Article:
China as a Global Clean Energy Champion: Lifting the Veil.

AuthorDahl, Carol

China as a Global Clean Energy Champion: Lifting the Veil, by Philip Andrews-Speed and Sufang Zhang (Palgrave Series in Asia and Pacific Studies, 2019), 349 pages, ISBN 978-981-13-3491-7, ISBN 978-981-13-3492-4 (eBook).

Energy economists are aware of China's recent progress in low-carbon energy. China is now the largest global generator of solar, of wind, and of hydro power. Its global share is around 30% in each. China passed its main rivals-the USA for solar and wind around 2015, and its main two contenders for hydro, Canada and Brazil, around 2003 (BP, 2021). Although China has not yet attained the same global dominance in nuclear power, Chinese gains there are also impressive. Since its first nuclear production 1993, China has passed the number two producer, France, and attained more than 40% of U.S production by 2020. As the world's largest producer and exporter of solar photovoltaic (PV) (Observatory of Economic Complexity, 2019) and the world's largest dam builder for hydropower (Andrews-Speed and Zhang, 2019), China is also contributing to clean energy transitions elsewhere.

Energy efficiency is included in the definition of clean energy and China has made impressive strides here as well. Energy efficiency came on the Chinese government's radar in the late 1970s to promote economic development with scarce energy resources. After the Chinese energy shortages in the early 2000s, the push for efficiency acquired greater focus to help fuel the Chinese economy. Chinese real GDP grew dramatically from 1991-2019 with more than a 10 fold increase; energy intensity (energy use per unit of real purchasing power GDP) fell about 17% over the same period, which the authors attribute largely to increasing efficiency and productivity.

In this interesting Palgrave volume, Philip Andrews-Speed and Sufang Zhang lift the veil on this transition with a wealth of historical detail and institutional information that I have not encountered elsewhere. The introductory chapter is followed by a chapter laying out China's clean energy achievements. The next two chapters relate to the analytical framework, which includes three streams of literature: economic transition, institutionalism, and public policy (chapter 3). Chinese energy governance and policy are considered within these streams in chapter 4. The next six chapters are divided between three chapters that more specifically focus on clean energy, with another three that digress a bit to consider, (a) fossil fuels, (b) the relationship between water, energy, and food production and (c) carbon pricing. A short concluding chapter sums up their findings with comments on wider implications.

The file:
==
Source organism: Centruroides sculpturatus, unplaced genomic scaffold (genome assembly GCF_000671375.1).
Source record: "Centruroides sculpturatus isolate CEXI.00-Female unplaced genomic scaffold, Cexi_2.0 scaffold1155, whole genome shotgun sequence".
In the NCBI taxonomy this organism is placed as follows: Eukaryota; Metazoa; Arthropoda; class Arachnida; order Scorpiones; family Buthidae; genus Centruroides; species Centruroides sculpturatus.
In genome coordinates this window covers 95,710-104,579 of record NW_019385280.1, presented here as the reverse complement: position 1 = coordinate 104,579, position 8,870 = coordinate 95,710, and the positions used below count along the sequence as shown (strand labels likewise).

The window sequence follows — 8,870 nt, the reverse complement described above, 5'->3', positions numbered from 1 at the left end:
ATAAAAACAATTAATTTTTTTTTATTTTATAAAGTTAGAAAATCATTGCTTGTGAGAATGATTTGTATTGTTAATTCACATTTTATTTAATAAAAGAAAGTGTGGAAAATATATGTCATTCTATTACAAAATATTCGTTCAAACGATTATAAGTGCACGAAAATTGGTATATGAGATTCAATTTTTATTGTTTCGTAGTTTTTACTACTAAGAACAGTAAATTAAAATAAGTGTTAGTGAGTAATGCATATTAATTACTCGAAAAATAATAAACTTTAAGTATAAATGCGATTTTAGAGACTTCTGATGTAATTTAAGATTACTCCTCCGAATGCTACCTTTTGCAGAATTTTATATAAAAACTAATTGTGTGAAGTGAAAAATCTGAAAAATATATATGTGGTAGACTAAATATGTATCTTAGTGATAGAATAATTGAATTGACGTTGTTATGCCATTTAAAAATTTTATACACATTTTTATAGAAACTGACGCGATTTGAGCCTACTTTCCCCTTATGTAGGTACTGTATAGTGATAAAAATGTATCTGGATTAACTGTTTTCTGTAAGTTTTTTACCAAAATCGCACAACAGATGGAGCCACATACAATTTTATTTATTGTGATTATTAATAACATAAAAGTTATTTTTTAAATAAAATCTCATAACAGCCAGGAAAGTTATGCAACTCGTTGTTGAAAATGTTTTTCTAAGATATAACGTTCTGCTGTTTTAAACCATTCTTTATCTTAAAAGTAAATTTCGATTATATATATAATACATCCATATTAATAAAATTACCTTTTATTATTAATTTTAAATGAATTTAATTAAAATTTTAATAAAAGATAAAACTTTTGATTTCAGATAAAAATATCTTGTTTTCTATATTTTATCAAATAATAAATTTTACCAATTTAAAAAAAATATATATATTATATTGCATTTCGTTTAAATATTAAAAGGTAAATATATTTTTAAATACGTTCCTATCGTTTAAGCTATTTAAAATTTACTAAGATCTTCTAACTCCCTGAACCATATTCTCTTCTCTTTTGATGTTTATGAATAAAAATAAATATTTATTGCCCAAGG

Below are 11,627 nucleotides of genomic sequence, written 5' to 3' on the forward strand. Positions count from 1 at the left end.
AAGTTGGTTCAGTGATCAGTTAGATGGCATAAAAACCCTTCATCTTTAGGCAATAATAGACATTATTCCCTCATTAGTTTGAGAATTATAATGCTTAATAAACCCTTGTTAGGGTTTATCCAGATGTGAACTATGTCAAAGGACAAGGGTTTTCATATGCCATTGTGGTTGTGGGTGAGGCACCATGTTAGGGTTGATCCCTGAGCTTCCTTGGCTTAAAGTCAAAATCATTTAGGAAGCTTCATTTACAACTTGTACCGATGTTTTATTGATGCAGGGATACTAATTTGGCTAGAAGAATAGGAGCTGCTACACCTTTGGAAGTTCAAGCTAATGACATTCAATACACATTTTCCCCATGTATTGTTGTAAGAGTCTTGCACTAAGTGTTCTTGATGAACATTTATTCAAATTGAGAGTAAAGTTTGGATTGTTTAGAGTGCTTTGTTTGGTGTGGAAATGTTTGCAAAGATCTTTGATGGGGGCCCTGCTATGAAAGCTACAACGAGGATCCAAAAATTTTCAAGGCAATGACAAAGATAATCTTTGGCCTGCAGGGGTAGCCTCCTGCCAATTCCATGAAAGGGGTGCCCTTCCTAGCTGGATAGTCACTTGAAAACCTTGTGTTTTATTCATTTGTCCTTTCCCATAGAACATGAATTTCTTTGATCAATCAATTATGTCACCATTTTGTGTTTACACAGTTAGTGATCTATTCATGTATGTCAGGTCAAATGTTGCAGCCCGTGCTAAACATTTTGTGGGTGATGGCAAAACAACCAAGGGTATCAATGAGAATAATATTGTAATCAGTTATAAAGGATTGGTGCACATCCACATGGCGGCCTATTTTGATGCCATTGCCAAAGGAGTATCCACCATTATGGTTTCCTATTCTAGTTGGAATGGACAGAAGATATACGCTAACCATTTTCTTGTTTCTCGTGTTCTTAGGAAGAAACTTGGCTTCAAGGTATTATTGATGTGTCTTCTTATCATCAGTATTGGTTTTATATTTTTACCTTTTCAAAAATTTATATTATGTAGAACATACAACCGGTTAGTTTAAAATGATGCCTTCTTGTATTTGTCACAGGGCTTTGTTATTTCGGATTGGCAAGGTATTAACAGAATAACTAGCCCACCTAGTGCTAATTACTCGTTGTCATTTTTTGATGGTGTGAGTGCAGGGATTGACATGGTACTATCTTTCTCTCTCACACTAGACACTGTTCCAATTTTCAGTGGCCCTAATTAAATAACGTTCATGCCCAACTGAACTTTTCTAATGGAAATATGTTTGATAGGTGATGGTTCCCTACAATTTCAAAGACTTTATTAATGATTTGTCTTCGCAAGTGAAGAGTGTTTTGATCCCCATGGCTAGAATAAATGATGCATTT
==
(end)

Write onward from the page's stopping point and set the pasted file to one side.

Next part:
In the introduction, the authors lay out three questions to answer. How was this transition accomplished in terms of governance? What were the cost and unintended consequences of the transition? What are the limitations of Chinese policy approaches and the implications of China's clean energy transformation?

Chapter two lays out the Chinese achievements in clean energy in graphs and text from 1990 to 2017. We see the changing mix of energy sources both fossil and non-fossil, changes in: energy use, energy intensity, CO2 intensity, capacity and generation of wind and solar PV, etc. These are supplemented with a discussion of the energy goals as laid out by various five-year plans and national strategies as well as energy policies and laws that have been implemented. Renewable energy first became a specific target with the Renewable Energy Law of 2005. Subsequent policies in support of this and later laws have included investing in R&D, subsidies, feed in tariffs, and targets for renewable energy sources. The chapter also contains some discussion of problems that have arose such as waste and over capacity as well as the tension between local jurisdictions that do not always implement policies in line with central government goals.

Chapter three delves into the three schools of thought used for the subsequent analysis-socio-technical transitions...

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